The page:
Playhouse, October 24


Here was a curiosity: a show disarmingly similar to William Shakespeare’s play of the same name. The words were identical, and arrived in more or less the same order. Moreover it, too, was a comedy, generating several smiles and one really good laugh, and so it was intermittently entertaining enough. But it was not Much Ado About Nothing. That is a play primarily about Beatrice and Benedick, the former a greater wit and the latter a lesser one, who verbally spar with each other by inclination and to save their hearts from being hurt. The play survives because of them (with Anna Volska and Peter Carroll standing out in the history of Sydney incarnations).

Duncan Ragg and Zindzi Okenyo. Photos: Clare Hawley.

Here that Beatrice was absent. Zindzi Okenyo delivered her lines, but no sparks flew, no bubbles effervesced and no charm bathed the audience. Okenyo’s was a rather sullen, drab, world-weary character, which is not Beatrice at all, because the play rides on the magic carpet of her vivacity. Compounding this, the moment in which Okenyo could have truly touched us was lightly thrown away: the little pool of poignancy when Beatrice dares to reveal her underbelly concerning Benedick’s heart (“Indeed, my lord, he lent it me awhile…”).

Without Beatrice’s buoyant counterweight, what does it matter how Duncan Ragg’s Benedick measured on the scales? He was a Hardy without a Laurel; a fencer with no foe. In the event Ragg’s was an odd characterisation, anyway: a nerdy country bumpkin whose trousers were as short as his voice was high. Why, one wondered, would the feisty Beatrice – the play’s supreme intellect – care a fig about this prat-falling clown? Nonetheless Ragg imbued him with an aptly glowing heart, and had the flair to generate genuine amusement in the role, aided by director James Evans (for Bell Shakespeare) handing him a good deal of the more comical stage business to transact.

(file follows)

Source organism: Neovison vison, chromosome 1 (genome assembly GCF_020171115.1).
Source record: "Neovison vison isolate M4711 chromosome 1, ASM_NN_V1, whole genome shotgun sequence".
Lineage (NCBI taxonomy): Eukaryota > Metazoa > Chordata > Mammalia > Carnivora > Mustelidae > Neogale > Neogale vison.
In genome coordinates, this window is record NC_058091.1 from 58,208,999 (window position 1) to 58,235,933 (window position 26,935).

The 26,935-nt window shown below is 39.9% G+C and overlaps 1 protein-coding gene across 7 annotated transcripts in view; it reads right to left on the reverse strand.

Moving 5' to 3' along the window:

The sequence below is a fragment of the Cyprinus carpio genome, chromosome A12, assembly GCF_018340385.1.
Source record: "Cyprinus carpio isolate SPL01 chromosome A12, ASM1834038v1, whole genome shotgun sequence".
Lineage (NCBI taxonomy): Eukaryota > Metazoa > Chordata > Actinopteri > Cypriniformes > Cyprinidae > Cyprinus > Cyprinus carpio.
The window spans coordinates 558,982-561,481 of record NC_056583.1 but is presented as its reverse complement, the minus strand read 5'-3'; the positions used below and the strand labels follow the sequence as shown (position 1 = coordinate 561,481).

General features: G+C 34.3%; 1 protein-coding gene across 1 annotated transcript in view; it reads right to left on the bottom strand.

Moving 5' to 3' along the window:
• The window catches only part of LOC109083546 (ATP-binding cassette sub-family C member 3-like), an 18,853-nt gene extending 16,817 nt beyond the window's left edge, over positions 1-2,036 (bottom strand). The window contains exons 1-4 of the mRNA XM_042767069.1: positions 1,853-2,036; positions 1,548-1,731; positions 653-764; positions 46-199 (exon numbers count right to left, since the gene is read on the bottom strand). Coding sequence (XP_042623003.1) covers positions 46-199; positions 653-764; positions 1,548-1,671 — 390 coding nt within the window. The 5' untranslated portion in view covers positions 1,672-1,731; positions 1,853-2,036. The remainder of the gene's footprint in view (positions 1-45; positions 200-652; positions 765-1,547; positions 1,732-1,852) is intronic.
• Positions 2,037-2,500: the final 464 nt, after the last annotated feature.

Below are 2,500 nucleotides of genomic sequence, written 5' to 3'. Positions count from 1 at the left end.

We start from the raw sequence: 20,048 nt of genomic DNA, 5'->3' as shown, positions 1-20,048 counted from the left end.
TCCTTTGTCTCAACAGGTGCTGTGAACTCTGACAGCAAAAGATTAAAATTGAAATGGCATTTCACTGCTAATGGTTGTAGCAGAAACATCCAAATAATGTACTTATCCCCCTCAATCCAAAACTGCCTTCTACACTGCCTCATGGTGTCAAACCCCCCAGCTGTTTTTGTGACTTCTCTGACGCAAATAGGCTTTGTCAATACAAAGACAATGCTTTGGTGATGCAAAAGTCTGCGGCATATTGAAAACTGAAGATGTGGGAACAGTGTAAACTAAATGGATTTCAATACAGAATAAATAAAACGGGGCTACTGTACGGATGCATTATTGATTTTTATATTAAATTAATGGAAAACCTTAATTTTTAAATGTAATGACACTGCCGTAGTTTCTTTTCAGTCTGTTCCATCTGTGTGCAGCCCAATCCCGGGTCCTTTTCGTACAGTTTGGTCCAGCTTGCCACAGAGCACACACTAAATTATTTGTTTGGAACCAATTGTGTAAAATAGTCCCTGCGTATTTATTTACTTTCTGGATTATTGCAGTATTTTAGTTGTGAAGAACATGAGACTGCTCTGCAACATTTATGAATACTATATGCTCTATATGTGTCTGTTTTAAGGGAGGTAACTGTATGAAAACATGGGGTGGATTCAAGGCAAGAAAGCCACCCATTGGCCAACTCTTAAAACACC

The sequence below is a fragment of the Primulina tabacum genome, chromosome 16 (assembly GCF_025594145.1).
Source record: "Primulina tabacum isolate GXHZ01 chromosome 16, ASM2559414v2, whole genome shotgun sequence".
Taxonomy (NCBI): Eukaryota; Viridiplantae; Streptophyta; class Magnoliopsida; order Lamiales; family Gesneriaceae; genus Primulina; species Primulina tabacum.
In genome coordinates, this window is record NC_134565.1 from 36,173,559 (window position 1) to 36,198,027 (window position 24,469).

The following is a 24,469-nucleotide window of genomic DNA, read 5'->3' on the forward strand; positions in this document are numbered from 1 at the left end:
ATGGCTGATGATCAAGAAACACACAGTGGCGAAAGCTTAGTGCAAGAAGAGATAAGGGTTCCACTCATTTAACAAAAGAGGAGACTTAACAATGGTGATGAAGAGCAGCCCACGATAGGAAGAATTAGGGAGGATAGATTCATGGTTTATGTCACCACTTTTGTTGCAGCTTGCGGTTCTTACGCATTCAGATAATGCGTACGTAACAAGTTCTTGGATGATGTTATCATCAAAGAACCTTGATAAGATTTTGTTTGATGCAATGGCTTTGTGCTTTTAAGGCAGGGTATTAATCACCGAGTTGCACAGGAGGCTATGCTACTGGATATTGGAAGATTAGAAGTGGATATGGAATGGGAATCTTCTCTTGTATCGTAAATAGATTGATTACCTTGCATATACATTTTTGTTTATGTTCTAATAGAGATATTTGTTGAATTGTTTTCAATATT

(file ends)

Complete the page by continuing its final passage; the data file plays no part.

Vivienne Awosoga and Zindzi Okenyo. Photos: Clare Hawley.

Evans’s hit-and-miss casting included Vivienne Awosoga bringing fluency and substance to Hero, the blameless ingenue, and Paul Reichstein being singularly convincing as the dastardly Don John (plus a bumbling member of the Watch). In a production where generating laughs mostly equated to shameless hamming, Reichstein dared to underplay the villain; dared to trust the text. Other than David Whitney emerging unscathed from the rather thankless role of Leonato, most were not so lucky, with Will McDonald’s youthful Claudio so over-excited that were I his doctor I’d have had him on Valium in a flash, and Danny Ball lacking command of the language as Don Pedro.

Mandy Bishop donned jodhpurs, boots and leathers as Dogberry, the addled constable with the gift for speaking in opposites while stumbling across heinous plots. Here Shakespeare’s wafer-thin verbal comedy demands a thick slice of Parma ham to make the scenes work, and Bishop’s moustachioed, winking Dogberry duly obliged, squeezing out more smiles than light up the written page. Marissa Bennett could make nothing of Verges, Dogberry’s sidekick, however, although she was a sprightly Margaret. Finally Suzanne Pereira seemed to be paddling upstream as the gender-swapped Antonio and Friar.

Evans’ overwhelming strength in this production – contriving comedic business – was undermined by casting and performance issues, and by his staging of the straighter ensemble scenes, in which the actors tended to stand and woodenly declaim on Pip Runicman’s intentionally grotesque design. This looked like a bad dream of an RSL club (expertly lit by Niklas Pajanti), with the odd delightful touch in the costuming. Andree Greenwell’s score, meanwhile, elicited some commendable ensemble singing.

Until November 24.